TABLE 1.
TABLE 1. Cultured fungal isolates tested for H. capsulatum by real-time PCR
Fungus tested forTotal no. of isolatesNo. PCR positiveNo. PCR negative
Histoplasma capsulatum34340
Candida speciesa16016
Blastomyces dermatitidis808
Aspergillus speciesb606
Cryptococcus speciesc505
Penicillium marneffei404
Trichophyton species404
Miscellaneous   
    Two of eachd10010
    One of eache20020
    Total1073473
a
Isolates of C. albicans, C. rugosa, C. krusei, C. lusitaniae, C. parapsilosis, C. glabrata, C. tropicalis, C. guillermondi, and C. lipolytica were tested.
b
Isolates of A. niger, A. flavus, A. fumigatus, and A. terreus were tested.
c
Isolates of C. neoformans and C. albidus were tested.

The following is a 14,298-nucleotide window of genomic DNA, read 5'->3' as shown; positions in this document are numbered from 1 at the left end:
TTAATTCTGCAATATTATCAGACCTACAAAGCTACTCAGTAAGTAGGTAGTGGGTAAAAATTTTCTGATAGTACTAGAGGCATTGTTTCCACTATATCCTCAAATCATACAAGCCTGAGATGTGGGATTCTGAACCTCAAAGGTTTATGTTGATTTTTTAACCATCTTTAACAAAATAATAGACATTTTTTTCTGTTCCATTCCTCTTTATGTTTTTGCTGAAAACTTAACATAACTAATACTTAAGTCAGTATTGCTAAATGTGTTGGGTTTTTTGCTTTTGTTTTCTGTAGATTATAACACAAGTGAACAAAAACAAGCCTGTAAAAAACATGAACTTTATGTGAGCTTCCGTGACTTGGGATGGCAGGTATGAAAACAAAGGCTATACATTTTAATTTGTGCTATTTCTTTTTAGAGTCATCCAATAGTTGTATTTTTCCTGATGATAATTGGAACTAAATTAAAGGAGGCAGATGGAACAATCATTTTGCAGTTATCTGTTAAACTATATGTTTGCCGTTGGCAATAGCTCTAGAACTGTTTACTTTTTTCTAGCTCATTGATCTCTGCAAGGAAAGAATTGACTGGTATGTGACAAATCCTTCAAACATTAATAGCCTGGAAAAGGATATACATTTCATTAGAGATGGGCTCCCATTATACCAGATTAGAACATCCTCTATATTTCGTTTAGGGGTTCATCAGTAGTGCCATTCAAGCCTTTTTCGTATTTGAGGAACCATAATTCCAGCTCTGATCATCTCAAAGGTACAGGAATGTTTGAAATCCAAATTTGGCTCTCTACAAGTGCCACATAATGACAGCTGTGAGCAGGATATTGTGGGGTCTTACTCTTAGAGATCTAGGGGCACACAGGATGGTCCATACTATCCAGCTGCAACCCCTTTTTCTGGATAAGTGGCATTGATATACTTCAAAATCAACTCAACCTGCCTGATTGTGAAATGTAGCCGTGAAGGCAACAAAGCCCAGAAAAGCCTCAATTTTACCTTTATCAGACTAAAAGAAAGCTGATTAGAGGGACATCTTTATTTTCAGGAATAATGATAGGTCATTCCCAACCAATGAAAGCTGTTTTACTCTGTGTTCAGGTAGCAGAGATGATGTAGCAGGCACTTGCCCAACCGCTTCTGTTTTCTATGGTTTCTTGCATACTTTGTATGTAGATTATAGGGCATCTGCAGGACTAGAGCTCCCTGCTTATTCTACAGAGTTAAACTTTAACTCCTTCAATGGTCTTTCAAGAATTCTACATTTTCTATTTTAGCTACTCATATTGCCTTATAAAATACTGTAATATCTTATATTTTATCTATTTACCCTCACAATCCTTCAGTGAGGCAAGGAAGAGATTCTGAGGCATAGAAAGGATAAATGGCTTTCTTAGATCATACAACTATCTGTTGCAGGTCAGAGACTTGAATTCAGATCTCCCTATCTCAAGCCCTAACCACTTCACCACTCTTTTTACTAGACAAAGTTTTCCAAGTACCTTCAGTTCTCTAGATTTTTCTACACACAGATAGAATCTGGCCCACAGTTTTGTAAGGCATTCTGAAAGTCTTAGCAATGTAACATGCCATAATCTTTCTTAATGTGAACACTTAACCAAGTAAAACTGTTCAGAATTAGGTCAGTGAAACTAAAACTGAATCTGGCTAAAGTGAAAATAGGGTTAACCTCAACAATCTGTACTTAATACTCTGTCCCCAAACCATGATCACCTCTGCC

d
Isolates of Arthrographis species, Mucor species, Microsporum species, Penicillium species (non-P. marneffei), and Coccidioides immitis were tested.
e
Isolates of Sporothrix schenckii, Trichosporon beigellii, Aureobasidium species, Chrysonilia species, Pithomyces species, Phialomonium species, Hormonema species, Trichothecium species, Chrysosporium species, Rhizopus species, Scedosporium species, Scopulariopsis species, Fusarium species, Chladosporium species, Scytalidium species, Epicoccum species, Ochroconis species, Paecilomyces species, Rhodotorula species, and Epidermophyton species were tested.

REFERENCES

1.
Bialek, R., J. Fischer, A. Feucht, L. K. Najvar, and K. Dietz. 2001. Diagnosis and monitoring of murine histoplasmosis by a nested PCR assay. J. Clin. Microbiol. 39:1506-1509.
2.
Bialek, R., A. Feucht, C. Aepinus, G. Just-Nubling, V. J. Robertson, J. Knobloch, and R. Hohle. 2002. Evaluation of two nested PCR assays for detection of Histoplasmacapsulatum DNA in human tissue. J. Clin. Microbiol.40:1644-1647.